On the 25 June 2020, the Government published the Final Report on Assessing Risk of Harm to Children and Parents in Private Law Children Cases. The report contained a number of recommendations from a panel that included external experts. One of the recommendations made by the panel was “that the presumption of parental involvement be reviewed urgently in order to address its detrimental effects.” The report highlighted concerns over how the presumption is applied by the courts, particularly in relation to cases involving domestic abuse.
The Government launched a review on the presumption of parental involvement on 9 November 2020 and will address this important and complex issue. We want to ensure that any recommendations coming out of the review are based on a solid and thorough understanding of the ways this presumption is currently applied, and how this affects both parents and children.
If you would like to find out more about the review you can do so at: https://www.gov.uk/government/news/child-protection-at-heart-of-courts-review.
The Government recognises that family breakdown can be an extremely distressing time for all of those involved, especially children. The Government also recognises that lengthy court processes can exacerbate this distress. This is why we have taken steps to encourage, where appropriate, the use of family mediation. This allows parties to take ownership of their dispute and make their own arrangements about the future of their children. Mediation has been shown to be less expensive than being represented in court proceedings, less stressful and quicker than going through the court process. A survey by the Family Mediation Council, who are responsible for conducting Family Mediation Information and Assessment Meetings (MIAMs) on behalf of the Ministry of Justice, found family mediation led to a successful agreements in over 70% of cases. Where both parties to the dispute attended a MIAM, over 75% chose to go on to mediate, despite the fact a significant number initially thought that mediation would not work.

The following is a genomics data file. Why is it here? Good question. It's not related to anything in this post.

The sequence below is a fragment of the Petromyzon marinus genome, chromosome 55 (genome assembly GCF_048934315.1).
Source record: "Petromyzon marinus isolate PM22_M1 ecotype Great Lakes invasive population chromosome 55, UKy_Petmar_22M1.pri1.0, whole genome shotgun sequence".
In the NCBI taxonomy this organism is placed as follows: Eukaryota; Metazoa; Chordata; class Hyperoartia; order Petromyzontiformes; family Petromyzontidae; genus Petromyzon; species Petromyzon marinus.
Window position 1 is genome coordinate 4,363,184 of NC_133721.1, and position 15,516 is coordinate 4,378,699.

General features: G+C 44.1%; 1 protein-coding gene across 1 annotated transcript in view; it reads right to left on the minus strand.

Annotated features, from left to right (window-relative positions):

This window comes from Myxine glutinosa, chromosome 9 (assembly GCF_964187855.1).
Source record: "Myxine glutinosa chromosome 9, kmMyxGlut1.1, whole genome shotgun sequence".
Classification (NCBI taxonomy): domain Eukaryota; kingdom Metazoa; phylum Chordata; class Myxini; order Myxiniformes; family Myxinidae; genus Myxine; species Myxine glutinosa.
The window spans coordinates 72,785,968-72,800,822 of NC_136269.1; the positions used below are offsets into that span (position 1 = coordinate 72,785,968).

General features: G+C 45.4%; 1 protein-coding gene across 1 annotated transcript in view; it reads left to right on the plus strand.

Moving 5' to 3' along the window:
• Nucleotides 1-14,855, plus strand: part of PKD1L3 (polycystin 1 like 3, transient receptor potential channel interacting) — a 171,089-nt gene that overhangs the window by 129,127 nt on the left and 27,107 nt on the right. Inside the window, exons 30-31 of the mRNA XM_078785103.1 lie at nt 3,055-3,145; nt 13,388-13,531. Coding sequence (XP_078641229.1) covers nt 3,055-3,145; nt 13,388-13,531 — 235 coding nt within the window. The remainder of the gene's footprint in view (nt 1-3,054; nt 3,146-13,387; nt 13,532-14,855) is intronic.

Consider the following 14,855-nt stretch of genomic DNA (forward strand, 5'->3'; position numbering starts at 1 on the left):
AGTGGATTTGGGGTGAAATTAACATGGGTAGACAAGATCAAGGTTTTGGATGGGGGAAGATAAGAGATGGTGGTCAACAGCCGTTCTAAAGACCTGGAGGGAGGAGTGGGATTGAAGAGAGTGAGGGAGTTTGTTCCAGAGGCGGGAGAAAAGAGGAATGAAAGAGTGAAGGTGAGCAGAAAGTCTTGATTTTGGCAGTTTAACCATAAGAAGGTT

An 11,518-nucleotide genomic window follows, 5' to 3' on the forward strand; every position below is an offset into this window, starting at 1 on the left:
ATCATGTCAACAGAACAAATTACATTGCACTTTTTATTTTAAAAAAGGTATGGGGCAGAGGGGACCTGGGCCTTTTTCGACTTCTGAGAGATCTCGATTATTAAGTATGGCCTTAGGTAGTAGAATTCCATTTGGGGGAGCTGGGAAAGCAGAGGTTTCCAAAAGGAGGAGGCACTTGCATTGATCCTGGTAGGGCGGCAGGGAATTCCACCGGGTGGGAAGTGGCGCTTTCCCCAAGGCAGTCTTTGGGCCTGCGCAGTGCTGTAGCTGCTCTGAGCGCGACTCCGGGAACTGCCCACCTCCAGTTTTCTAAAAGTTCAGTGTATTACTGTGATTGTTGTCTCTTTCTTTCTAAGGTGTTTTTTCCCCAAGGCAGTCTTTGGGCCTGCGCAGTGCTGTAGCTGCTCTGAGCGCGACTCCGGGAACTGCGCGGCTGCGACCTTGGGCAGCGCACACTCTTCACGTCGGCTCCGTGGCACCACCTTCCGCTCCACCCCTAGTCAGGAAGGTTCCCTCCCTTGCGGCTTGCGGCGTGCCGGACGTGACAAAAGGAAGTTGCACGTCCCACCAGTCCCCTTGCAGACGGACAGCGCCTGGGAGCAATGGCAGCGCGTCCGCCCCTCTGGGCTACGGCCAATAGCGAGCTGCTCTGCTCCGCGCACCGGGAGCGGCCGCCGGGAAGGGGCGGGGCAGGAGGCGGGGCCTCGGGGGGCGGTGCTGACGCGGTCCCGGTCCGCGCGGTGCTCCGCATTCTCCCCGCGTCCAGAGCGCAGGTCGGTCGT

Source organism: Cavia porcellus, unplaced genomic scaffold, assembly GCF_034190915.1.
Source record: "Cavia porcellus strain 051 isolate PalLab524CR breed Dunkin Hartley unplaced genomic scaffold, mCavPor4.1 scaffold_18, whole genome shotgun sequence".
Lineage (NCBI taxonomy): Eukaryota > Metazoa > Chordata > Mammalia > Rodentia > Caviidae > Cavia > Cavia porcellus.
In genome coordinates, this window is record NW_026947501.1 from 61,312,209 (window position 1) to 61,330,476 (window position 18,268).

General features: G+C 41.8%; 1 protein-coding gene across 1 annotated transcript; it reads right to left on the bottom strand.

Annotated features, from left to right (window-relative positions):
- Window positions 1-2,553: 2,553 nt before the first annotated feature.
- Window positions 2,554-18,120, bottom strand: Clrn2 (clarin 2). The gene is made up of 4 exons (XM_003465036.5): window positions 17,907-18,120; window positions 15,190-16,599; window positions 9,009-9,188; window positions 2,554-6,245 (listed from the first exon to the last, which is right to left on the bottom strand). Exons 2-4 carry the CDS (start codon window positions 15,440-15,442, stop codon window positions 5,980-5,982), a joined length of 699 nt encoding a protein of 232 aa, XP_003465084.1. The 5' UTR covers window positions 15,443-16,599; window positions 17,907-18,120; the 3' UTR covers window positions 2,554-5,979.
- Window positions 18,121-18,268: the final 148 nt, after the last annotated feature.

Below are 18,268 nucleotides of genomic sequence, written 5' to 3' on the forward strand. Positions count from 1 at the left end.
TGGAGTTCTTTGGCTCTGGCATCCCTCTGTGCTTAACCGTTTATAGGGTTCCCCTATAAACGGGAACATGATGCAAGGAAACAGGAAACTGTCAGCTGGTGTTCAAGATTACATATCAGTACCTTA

On 26 March 2021 the government launched the Family Mediation Voucher Scheme, under which parties involved in a family dispute involving children may be able to obtain a contribution of up to £500 towards their mediation costs. The scheme is being run on behalf of the Ministry of Justice by the Family Mediation Council and further information about the scheme can be obtain at Gov.uk or from mediators undertaking the Mediation Information and Assessment Meeting (MIAM).
The welfare of the child will always be paramount when decisions are being made about their lives, and this will not be overridden by any presumption in favour of the parents.
Ministry of Justice
At 100,000 signatures...
At 100,000 signatures, this petition will be considered for debate in Parliament